I agree, there is alot of talk about mathematics and formal systems. There is big love for Epistemic Rationality, and this is shown in the topics below. Some exceptions exist of course, a thread about what type of chair to buy stands out.

But I agree, Emotional Intelligence is a large set of skills underappreciated here, and I admit though I have some knowledge to share on the subject, I do not feel particularly qualified to write a post on it.

Comment author: Petruchio 03 February 2014 06:43:35PM 6 points [-]

I have just started playing poker online. On Less Wrong Discussion, Poker has been called an exercise in instrumental rationality, and a so-called Rationality Dojo was opened via RationalPoker.com. I have perused this site, but it has been dormant since July 2011. Other sources exist, such as 2 + 2, Pokerology and Play Winning Poker, but none of them have the quality of content or style that I have found on Less Wrong. Is anyone here a serious poker player? Is there any advice for someone who wants to become a winning player themselves?

Comment author: VincentYu 01 August 2013 08:28:13PM 7 points [-]

Along the lines of James_Miller's question: Why do people like poetry?

How do I get myself to like poetry? (Reading poetry seems like a cheap and respectable way to spend leisure time, if only it were pleasurable for me!)

Comment author: Petruchio 01 August 2013 09:04:27PM 3 points [-]

Personally, I find it difficult to enjoy "typical" lyrical poetry, but I appreciate epic poetry a great deal more. Epic poetry not only aims to capture the drama of an event, but also to encapsulate an entire culture of a people. The Iliad and the Odyssey were the first two i have read, and they are not only about the Trojan War and the return home of one of its heroes, but it touches on every aspect of Greek society. War, love, food, honor, virtue, cowardice, honoring the gods, pissing off the gods, the gods pissing you off, hospitality, ethics, punishment, the afterlife, nobility and servitude, all touched upon.

For more conventional (and shorter) poetry, some of the enjoyment comes from the prosody and lyrical qualities of the poem. Reading them out loud increases my own enjoyment. Otherwise, there is oft a multitude of "senses" and meanings in poetry, which provides a pleasant meditation. Some quality poems to read (as a start) would be "the Raven" by Edgar Allen Poe, and "Ozymandias" by Percy Shelley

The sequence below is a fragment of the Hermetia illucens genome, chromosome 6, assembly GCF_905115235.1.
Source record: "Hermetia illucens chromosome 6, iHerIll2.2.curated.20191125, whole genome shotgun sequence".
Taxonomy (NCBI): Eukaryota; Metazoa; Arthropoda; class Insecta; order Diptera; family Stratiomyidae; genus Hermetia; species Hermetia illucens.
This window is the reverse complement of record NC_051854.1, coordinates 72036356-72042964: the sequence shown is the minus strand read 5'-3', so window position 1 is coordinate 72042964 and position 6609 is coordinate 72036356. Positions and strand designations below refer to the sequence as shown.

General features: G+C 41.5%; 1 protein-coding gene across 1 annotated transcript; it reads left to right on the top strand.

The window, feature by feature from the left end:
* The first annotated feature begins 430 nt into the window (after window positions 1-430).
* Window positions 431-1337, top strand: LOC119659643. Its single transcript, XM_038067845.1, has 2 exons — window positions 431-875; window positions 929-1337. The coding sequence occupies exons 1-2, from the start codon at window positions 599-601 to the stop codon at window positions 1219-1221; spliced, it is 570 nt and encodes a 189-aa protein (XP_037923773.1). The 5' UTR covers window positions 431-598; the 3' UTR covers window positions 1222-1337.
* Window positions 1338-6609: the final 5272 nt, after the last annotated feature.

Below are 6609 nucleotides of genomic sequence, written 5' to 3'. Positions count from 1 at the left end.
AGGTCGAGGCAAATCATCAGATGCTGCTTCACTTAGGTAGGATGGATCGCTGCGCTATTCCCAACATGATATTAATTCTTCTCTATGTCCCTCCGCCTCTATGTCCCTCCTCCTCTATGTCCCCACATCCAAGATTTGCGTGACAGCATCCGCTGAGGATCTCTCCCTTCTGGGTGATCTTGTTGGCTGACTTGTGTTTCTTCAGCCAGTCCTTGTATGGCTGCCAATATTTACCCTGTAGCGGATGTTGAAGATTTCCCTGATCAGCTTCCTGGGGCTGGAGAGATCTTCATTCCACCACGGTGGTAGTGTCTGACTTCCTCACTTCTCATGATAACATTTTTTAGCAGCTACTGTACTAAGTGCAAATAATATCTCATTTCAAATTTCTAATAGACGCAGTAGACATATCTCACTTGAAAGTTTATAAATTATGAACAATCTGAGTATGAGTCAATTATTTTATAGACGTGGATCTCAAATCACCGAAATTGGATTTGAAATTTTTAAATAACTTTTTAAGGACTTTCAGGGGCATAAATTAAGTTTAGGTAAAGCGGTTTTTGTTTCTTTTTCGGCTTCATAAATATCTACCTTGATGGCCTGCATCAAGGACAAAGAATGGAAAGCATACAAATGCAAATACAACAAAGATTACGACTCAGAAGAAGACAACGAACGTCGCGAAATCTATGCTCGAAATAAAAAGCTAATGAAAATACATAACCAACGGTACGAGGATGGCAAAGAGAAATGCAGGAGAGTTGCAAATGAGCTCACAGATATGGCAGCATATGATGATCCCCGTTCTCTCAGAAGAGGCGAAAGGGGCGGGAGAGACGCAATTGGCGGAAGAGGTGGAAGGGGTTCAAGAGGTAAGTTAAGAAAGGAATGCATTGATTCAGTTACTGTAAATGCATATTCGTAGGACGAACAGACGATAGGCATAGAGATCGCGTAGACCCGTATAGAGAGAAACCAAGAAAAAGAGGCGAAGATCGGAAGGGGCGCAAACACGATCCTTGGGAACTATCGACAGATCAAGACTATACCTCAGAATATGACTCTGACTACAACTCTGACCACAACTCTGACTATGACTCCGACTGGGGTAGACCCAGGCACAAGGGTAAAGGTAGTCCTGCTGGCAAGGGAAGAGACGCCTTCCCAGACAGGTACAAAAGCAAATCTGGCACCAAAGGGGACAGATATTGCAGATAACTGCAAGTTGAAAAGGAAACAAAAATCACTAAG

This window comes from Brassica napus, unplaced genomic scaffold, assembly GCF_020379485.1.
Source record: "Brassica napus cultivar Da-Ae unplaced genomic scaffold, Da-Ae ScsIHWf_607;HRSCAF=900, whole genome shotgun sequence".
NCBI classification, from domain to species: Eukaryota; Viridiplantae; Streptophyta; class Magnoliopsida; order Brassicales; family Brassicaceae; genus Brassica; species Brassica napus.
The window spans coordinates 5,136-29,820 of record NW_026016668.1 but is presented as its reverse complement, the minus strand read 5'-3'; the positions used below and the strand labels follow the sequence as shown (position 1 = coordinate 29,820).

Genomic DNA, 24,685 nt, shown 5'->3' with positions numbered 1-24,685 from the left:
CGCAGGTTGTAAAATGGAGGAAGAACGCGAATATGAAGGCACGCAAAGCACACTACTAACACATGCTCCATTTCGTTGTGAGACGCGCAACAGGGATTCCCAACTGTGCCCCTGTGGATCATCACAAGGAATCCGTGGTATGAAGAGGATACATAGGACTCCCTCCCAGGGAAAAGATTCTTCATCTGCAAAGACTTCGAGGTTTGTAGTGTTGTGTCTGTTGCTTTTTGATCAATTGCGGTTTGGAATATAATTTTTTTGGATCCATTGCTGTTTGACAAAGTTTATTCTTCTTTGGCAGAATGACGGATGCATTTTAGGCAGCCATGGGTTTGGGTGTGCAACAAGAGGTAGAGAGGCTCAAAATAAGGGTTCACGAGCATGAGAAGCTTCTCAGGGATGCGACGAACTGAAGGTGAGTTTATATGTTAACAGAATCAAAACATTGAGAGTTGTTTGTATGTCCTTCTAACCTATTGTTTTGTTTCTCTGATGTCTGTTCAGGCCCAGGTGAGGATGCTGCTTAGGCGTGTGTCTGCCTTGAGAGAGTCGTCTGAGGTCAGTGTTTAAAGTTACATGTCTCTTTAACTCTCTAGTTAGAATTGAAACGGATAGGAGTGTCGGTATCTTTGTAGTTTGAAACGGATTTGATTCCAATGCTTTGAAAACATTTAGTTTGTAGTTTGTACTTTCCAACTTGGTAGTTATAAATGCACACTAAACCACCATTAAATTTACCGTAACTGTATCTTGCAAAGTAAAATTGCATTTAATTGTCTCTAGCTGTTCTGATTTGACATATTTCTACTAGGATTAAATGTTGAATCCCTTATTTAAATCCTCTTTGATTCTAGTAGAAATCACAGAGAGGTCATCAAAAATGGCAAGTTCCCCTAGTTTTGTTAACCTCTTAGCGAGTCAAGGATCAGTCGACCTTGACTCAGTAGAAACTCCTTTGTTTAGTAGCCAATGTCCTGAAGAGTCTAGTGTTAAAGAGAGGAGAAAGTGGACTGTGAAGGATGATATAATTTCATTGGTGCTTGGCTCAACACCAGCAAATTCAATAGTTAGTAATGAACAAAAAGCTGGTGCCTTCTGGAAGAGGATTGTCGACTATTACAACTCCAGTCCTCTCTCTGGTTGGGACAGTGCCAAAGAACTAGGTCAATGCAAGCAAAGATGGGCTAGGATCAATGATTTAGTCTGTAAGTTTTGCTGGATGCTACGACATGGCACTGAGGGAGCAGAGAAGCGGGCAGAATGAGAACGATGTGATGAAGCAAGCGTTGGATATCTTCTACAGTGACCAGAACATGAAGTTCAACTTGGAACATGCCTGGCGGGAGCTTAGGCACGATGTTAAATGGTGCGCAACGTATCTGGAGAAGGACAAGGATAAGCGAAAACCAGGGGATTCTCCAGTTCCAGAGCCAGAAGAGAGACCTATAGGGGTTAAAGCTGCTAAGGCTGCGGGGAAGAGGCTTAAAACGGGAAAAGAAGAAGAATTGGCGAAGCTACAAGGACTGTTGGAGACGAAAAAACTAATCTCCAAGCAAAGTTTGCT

Comment author: Petruchio 01 August 2013 12:38:56PM 4 points [-]

What course of action has MIRI taken to attain a provable FAI?

Comment author: CellBioGuy 26 July 2013 03:35:12AM 9 points [-]

Christmas and Easter both borrow heavily from pre-Christian European traditions. Presumably those threads are carried over even more strongly than in muggle Europe.

Comment author: Petruchio 26 July 2013 05:28:35PM 2 points [-]

That does sounds like a solid theory as to why Wizards celebrate those holidays. I'll update my beliefs with this new evidence.

Comment author: Kindly 25 July 2013 04:32:53PM 3 points [-]

As far as Christmas and Easter goes, the first of these specifically has a non-religious explanation in HPMoR:

The atmosphere at Hogwarts before Yuletide was usually bright and cheerful. The Great Hall had already been decorated in green and red, after a Slytherin and a Gryffindor whose Yule wedding had become a symbol of friendship transcending Houses and allegiances, a tradition almost as ancient as Hogwarts itself and which had even spread to Muggle countries.

No similar explanation has been given for Easter, but I think it's reasonable to suppose that one exists.

Comment author: Petruchio 25 July 2013 05:21:51PM 0 points [-]

I took that passage to indicate the tradition of green and red colors during Christmastide, not of the origination of any holiday,